‘I demand accountability’: Marine battalion commander calls out senior leaders for Afghanistan failures


A Marine officer who filmed a viral video says that he’s risking his career of nearly two decades to call out senior military and civilian leaders for failures in Afghanistan.

Lt. Col. Stu Scheller posted the video on social media hours after a blast in Kabul killed 13 U.S. troops. He appears in uniform and responds directly to Marine Corps Commandant Gen. David Berger’s letter to troops and veterans asking whether the nearly 20-year-long war in Afghanistan was worth it.

“The reason people are so upset on social media right now is not because the Marine on the battlefield let someone down,” Scheller says. “People are upset because their senior leaders let them down. And none of them are raising their hands and accepting accountability or saying, ‘We messed this up.’ ”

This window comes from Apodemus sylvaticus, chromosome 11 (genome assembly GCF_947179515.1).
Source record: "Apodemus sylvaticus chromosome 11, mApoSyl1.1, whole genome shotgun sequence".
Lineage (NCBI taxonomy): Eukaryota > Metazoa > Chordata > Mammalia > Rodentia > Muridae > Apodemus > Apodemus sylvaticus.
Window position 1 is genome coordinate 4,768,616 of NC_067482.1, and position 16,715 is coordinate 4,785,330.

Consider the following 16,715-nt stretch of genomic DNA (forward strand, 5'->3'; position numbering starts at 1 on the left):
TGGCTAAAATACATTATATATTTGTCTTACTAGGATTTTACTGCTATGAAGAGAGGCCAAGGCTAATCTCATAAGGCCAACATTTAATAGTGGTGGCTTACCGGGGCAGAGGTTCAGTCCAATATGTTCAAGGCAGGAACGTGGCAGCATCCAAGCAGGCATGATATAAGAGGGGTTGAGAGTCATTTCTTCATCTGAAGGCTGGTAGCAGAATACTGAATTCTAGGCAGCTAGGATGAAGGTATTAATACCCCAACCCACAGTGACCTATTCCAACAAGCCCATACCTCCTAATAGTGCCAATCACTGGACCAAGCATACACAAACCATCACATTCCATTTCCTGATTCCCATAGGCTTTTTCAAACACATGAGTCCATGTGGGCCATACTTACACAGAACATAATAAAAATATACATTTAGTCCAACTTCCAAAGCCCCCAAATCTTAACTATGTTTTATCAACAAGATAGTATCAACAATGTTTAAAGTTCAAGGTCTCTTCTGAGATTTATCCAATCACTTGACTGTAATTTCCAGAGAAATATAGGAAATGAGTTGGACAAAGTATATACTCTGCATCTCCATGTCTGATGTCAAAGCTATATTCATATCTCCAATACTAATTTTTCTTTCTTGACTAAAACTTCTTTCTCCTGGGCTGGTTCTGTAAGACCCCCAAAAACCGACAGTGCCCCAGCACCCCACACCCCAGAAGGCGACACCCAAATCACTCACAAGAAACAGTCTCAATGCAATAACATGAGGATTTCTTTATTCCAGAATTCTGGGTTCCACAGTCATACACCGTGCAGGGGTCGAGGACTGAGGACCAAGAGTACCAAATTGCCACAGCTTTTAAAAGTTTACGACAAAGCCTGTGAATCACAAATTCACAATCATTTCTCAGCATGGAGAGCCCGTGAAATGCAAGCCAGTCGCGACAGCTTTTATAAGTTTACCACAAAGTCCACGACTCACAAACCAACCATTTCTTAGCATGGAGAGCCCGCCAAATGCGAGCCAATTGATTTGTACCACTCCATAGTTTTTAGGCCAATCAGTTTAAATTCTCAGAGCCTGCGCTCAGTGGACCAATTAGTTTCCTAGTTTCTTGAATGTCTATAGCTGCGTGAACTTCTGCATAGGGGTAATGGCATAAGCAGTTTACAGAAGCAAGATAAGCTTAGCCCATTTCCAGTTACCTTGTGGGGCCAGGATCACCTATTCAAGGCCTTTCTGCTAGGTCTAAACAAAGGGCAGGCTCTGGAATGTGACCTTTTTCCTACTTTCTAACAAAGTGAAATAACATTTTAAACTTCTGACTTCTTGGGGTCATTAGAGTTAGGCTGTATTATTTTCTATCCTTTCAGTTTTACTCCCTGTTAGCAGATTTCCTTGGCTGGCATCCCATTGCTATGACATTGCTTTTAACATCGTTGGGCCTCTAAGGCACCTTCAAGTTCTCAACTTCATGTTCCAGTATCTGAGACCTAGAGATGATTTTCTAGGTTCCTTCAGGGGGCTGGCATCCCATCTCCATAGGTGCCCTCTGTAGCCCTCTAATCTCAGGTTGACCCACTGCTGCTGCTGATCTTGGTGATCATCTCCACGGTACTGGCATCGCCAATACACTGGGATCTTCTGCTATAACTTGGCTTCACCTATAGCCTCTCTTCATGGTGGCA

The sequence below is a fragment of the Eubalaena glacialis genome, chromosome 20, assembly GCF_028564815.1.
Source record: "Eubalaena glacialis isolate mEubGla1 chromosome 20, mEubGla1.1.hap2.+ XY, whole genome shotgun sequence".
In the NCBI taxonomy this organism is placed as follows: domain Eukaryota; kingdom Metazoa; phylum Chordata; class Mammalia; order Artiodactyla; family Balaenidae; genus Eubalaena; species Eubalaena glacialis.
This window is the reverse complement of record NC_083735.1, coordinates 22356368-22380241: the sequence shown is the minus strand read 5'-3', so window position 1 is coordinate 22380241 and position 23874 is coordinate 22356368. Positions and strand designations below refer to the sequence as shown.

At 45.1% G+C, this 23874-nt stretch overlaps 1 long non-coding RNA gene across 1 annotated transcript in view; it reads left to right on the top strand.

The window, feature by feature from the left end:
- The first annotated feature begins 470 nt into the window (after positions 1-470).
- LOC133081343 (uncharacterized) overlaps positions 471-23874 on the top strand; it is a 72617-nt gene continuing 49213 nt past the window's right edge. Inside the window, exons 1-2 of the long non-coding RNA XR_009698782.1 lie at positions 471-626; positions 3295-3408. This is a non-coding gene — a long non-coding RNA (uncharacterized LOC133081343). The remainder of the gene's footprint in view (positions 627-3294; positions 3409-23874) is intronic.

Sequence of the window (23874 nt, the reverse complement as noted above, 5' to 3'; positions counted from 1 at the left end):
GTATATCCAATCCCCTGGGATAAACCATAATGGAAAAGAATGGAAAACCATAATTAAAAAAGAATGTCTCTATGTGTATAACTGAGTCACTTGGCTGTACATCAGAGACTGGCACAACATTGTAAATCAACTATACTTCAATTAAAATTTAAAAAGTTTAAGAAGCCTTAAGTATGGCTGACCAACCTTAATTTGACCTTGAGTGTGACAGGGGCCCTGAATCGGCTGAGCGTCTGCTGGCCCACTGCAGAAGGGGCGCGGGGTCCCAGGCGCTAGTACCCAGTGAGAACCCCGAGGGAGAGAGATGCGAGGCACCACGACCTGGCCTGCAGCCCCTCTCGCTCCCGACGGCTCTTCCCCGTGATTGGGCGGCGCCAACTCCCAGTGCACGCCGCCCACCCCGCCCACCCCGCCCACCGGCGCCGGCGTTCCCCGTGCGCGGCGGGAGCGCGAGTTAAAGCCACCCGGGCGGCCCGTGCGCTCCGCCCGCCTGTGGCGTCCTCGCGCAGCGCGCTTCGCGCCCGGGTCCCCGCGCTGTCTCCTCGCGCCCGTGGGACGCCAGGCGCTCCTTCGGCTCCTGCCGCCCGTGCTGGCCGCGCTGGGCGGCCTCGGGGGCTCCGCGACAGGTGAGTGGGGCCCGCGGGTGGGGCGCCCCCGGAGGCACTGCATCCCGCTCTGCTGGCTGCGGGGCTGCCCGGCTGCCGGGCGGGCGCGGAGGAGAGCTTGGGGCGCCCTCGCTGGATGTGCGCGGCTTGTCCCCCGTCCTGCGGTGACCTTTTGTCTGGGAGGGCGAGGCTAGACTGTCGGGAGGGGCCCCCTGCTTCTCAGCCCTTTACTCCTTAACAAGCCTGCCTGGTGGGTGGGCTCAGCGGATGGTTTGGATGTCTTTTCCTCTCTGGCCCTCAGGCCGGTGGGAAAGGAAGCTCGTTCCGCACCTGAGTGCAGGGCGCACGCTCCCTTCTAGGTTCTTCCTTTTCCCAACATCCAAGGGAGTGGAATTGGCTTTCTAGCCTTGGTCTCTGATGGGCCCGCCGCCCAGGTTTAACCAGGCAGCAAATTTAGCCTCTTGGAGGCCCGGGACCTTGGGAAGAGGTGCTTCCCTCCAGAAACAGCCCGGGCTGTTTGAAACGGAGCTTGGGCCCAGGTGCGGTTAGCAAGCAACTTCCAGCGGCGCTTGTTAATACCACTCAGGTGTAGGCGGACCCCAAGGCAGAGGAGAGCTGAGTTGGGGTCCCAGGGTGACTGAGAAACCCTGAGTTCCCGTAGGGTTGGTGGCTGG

The video garnered more than 70,000 views and 6,000 shares in its first 10 hours on Facebook and LinkedIn, spurring both praise and criticism in the more than 1,000 comments.

It’s the latest in a spate of calls from veterans and others demanding that senior officials answer for mistakes over the course of the war, especially in its final months. Some have blamed the precipitous U.S. withdrawal for undermining the Afghan government and allowing the Taliban to seize the country.

Critics have also likened the Afghanistan failure to the Islamic State group’s sweep through Syria and Iraq in 2014, during President Joe Biden’s term as vice president and Defense Secretary Lloyd Austin’s leadership of U.S. Central Command.